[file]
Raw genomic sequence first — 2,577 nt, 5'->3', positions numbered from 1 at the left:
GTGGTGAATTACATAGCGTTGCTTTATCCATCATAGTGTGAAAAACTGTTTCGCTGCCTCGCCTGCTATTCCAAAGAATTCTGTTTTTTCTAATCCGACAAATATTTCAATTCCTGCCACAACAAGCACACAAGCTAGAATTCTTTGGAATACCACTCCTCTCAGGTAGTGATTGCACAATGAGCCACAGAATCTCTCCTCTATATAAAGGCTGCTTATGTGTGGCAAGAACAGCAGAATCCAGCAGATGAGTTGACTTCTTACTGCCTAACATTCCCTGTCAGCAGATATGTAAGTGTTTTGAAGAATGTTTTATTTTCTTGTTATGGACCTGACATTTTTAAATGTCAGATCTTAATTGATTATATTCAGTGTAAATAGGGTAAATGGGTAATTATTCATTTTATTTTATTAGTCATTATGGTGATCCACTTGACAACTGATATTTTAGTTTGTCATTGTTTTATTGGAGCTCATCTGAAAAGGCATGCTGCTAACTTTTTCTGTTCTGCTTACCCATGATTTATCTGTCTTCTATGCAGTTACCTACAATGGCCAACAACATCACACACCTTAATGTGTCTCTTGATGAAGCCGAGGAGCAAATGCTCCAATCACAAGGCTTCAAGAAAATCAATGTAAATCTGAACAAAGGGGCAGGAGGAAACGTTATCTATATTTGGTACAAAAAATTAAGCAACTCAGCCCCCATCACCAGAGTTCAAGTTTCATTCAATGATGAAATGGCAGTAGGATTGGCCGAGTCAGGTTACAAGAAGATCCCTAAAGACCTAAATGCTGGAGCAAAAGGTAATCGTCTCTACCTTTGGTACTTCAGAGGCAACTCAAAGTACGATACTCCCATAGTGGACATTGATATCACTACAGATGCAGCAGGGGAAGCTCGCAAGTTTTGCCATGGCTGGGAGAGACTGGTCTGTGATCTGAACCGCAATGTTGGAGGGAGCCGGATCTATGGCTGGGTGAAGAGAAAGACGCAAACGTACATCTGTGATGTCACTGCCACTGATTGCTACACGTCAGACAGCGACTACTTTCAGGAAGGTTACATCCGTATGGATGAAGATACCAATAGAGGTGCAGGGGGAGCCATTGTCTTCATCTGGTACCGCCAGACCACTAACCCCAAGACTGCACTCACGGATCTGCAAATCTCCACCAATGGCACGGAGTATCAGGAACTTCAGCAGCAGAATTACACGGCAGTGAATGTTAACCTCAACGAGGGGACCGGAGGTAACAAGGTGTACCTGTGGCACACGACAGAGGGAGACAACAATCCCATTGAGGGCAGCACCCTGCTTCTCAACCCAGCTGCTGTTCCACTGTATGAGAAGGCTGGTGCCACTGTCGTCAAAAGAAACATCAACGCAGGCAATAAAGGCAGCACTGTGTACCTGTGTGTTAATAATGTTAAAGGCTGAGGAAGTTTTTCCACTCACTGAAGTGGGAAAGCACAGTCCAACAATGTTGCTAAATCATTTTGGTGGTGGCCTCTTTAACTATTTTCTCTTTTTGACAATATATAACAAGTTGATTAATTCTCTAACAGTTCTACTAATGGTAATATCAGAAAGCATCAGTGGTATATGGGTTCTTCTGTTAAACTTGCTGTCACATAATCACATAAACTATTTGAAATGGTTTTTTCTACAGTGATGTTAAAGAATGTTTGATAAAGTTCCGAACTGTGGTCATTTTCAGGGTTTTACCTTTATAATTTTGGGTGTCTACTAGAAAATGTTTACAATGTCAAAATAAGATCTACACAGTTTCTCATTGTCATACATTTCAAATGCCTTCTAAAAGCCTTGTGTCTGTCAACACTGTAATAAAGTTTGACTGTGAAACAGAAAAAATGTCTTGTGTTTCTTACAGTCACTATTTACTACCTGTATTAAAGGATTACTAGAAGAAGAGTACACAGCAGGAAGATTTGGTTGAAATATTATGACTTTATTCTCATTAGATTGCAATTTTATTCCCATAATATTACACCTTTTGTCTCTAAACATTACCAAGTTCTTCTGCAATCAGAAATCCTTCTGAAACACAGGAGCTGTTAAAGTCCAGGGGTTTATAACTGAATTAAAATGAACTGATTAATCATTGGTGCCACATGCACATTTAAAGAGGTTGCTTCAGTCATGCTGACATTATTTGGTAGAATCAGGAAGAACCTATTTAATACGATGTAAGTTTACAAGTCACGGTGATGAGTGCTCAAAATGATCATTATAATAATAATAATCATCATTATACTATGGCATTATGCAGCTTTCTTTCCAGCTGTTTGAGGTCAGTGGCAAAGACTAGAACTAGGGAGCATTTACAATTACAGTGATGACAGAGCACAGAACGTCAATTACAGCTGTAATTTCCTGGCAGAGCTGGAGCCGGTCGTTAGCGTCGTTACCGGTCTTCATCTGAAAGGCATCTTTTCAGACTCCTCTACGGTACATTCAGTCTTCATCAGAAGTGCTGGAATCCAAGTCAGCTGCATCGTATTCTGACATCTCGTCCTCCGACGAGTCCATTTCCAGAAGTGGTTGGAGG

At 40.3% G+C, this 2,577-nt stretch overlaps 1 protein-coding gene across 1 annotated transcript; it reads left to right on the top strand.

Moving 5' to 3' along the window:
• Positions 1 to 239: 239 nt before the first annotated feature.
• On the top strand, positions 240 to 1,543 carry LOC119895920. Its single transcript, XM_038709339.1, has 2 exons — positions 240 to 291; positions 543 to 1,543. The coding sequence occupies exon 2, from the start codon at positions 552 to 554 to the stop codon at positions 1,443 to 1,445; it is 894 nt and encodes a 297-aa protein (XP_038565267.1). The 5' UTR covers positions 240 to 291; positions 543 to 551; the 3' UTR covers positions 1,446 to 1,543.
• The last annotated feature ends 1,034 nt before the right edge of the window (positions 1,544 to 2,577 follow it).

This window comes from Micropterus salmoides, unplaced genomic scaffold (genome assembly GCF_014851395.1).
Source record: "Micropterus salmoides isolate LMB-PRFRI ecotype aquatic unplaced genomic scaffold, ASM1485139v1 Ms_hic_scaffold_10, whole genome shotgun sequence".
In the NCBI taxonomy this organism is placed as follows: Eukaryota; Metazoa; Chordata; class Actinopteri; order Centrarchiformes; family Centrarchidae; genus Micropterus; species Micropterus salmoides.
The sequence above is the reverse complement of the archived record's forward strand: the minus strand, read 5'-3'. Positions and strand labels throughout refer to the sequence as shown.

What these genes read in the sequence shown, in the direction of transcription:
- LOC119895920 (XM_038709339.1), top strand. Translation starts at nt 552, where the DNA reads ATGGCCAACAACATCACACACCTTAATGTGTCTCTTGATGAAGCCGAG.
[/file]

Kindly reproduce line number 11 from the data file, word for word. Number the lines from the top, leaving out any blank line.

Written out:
The sequence above is the reverse complement of the archived record's forward strand: the minus strand, read 5'-3'. Positions and strand labels throughout refer to the sequence as shown.